Lisa (30:40):
Just not being afraid to say, Hey, I, I need to take whatever it is, whether it’s exercising or a healthy meal or time alone, good night’s sleep. Really challenge yourself of what do I need right now? And am I starting to feel like I’m not being efficient or not being productive? And if that’s the case, why is it? Cause it’s probably something you just need to be real with yourself of what that is. And I’ve realized this year that if I, if I don’t do that, or if I let that go on too long, I’m not gonna have a choice because probably gonna get sick mm-hmm or I’m probably gonna be staring at my computer screen, wondering why I can’t write this email. why it’s taking me so long. So you really have to be honest with yourself when it comes to that. Because if you feel like taking a break is going to set you back, it’s not, it’s going to propel you forward. Even if you’re taking a couple days off, cuz otherwise you’re just your body or your brain are going to do it for you.

Dave (31:37):
Yeah. Like routines, if you’re, if you’re, if you’re not working breaks into your routine, you’re not gonna have ’em in your routine. Yeah. So it’s, you have to be really purposeful, purposeful for that. Awesome. We’re both agency owners, um, been at this for, for quite some time and um, you know, we’re, we’re really focused on marketing and technology and you know, I think hopefully, you know, finding balance, um, through your day to day is, is something that you, with some of these words we can help, you know, help others. But you know, maybe let’s talk a little bit about, um, you know, just working in that setting. Some of the things that, that we found both from a technology side and a marketing side, anything that comes to mind,

Lisa (32:17):
Well, marketing and technology, it’s always changing. There’s always something to learn. There’s always something to experiment with. There’s always something to read. And I think that can be challenging, especially for, uh, junior people in their careers of just when to turn it off or when to take a break or when to want to carve that time into their day and give themselves permission to learn and grow. And I think that that’s really, really important. And as agency owners, as, as we talk about balance, it might seem easier for us to do in, in our roles. But I think the challenging part for us and something that I’m super passionate about is how do we make sure our team gives themself the permission that they need to find that balance? Because it’s hard. You can come up with the best policies you can give unlimited PTO, all these great things that we strive to do, but unless our smarters and anyone in their career can find that balance for themselves, no company can give that to them. So I think it’s really, really important for if, if you feel like you’re struggling or if you feel like you’re stuck, or if you feel like you’re, you have to work a bajillion hours a week to be successful, to, to talk about that and to have conversations with your managers or find a mentor to really help you start to work on finding balance, cuz it’s going to set you up for success in the long run.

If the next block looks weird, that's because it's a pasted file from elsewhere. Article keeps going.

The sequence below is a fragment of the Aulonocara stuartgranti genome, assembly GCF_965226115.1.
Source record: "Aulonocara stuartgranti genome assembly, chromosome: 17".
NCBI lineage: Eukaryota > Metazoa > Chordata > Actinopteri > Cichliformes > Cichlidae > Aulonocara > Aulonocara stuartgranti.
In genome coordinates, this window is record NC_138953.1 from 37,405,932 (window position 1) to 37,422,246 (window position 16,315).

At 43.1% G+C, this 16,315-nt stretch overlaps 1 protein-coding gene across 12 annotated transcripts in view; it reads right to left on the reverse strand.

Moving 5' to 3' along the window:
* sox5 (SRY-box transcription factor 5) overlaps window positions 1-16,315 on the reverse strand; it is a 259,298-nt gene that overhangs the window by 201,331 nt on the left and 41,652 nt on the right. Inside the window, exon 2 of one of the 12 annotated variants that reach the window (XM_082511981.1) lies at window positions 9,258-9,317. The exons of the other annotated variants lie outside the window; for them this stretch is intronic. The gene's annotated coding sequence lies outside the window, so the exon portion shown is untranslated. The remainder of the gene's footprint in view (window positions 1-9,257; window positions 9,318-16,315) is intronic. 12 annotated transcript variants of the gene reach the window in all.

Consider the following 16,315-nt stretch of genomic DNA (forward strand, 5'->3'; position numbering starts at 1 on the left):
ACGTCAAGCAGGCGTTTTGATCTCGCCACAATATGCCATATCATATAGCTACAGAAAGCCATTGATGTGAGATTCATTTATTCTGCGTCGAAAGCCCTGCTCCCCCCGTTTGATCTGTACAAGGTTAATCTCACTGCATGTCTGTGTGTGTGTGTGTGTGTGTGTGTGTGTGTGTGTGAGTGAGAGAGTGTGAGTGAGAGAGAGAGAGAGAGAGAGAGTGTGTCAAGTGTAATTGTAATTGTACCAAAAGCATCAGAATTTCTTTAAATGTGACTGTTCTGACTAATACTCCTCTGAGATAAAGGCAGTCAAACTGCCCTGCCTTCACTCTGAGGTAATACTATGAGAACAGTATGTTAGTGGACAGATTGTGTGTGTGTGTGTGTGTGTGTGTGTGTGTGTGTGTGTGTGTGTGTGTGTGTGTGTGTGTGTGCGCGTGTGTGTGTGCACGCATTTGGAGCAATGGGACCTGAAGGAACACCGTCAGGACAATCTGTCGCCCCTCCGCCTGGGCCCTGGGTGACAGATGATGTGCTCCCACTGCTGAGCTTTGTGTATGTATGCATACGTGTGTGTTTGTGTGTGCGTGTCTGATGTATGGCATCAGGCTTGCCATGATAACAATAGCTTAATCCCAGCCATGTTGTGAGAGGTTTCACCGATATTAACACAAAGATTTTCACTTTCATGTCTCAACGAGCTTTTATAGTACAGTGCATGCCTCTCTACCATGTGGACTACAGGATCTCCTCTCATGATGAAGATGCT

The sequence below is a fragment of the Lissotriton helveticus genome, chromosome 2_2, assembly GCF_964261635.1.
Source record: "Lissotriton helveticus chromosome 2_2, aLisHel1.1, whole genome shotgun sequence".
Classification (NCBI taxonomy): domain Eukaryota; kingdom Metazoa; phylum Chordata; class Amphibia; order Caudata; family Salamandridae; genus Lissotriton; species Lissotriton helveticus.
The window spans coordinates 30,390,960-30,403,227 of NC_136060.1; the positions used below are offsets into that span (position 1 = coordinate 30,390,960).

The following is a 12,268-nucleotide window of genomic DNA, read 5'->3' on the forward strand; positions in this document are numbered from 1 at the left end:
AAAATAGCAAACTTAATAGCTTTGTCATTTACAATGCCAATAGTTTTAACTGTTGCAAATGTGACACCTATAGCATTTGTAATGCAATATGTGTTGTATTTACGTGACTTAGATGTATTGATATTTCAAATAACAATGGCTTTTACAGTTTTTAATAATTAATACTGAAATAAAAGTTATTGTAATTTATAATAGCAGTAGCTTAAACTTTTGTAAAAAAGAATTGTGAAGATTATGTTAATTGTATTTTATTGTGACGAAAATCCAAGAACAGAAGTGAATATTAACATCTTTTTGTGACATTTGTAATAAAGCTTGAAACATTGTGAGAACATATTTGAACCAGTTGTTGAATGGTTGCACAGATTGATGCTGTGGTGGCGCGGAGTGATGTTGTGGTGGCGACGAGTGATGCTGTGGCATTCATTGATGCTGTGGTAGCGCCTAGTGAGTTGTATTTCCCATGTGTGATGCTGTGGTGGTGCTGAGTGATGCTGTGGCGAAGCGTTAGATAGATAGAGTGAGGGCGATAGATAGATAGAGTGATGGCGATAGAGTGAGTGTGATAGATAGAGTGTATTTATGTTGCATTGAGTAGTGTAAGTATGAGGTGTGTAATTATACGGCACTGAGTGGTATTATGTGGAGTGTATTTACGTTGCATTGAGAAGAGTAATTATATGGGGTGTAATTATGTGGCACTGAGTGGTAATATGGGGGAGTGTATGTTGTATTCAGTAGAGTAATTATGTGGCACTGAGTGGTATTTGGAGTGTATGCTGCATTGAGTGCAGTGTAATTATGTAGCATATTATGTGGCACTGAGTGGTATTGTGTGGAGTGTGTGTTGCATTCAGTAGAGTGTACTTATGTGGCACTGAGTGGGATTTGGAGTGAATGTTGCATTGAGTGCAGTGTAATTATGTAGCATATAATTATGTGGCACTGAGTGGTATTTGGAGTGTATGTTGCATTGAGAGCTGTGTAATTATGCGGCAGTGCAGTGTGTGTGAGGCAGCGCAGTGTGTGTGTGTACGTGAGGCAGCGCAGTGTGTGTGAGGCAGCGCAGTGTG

Dave (33:51):
Yeah. I’m glad you brought that up because I always say like do the things that you love every single day and that goes for the work that you’re doing. And I think so many of us, if we get up and we’re doing the things that we don’t like to do, we’re gonna procrastinate. We’re not gonna do ’em. We’re not gonna, we’re not gonna just, we’re just gonna ignore it. Mm-hmm so I think, you know, if you’re in a role, I think my advice would be like, if you’re thinking about it, you’re inner role and you’re listening to this and you’re being like, oh, I really like doing that. But I don’t like doing that. Like we’ll just be go back to communication, like be talk to your manager and be like, Hey, listen, I’m really struggling with this. How can I get better at this?

Dave (34:24):
You know? So it might be like, you know, specific piece of technology, like you mentioned vineyard earlier. That’s something that we use, it drives great, you know, video content, one to one communication, but it’s like, I’m nervous on video. I don’t know what to do with my hands and like all these crazy things. Right. Um, and I think, you know, just communicating that, but I, I think the other thing is, is if, if you see an opportunity, um, don’t be afraid to have that conversation. I think that’s what you’re saying, right. Is like have that conversation with your manager and be like, you know what? I know this isn’t part of my job. Mm-hmm, this isn’t part of my role, but this interests me and it would be great if I had the opportunity to explore this technology or certification or what vacation or whatever.

Lisa (35:08):
Right. Yeah. Yeah. You can’t wait going back to what we were talking about earlier, you can’t wait for the stars to align and I’m, I never did that in my career. If there was something that I was passionate about or if I wanted to do, I did it, even if it required me putting in extra time, but it was time that felt good for me. And I was excited by it and it helped me to propel forward and to remain really passionate about everything that I’m doing. And that does really help you find balance because then it doesn’t feel like work. You’re doing things that are exciting and fun.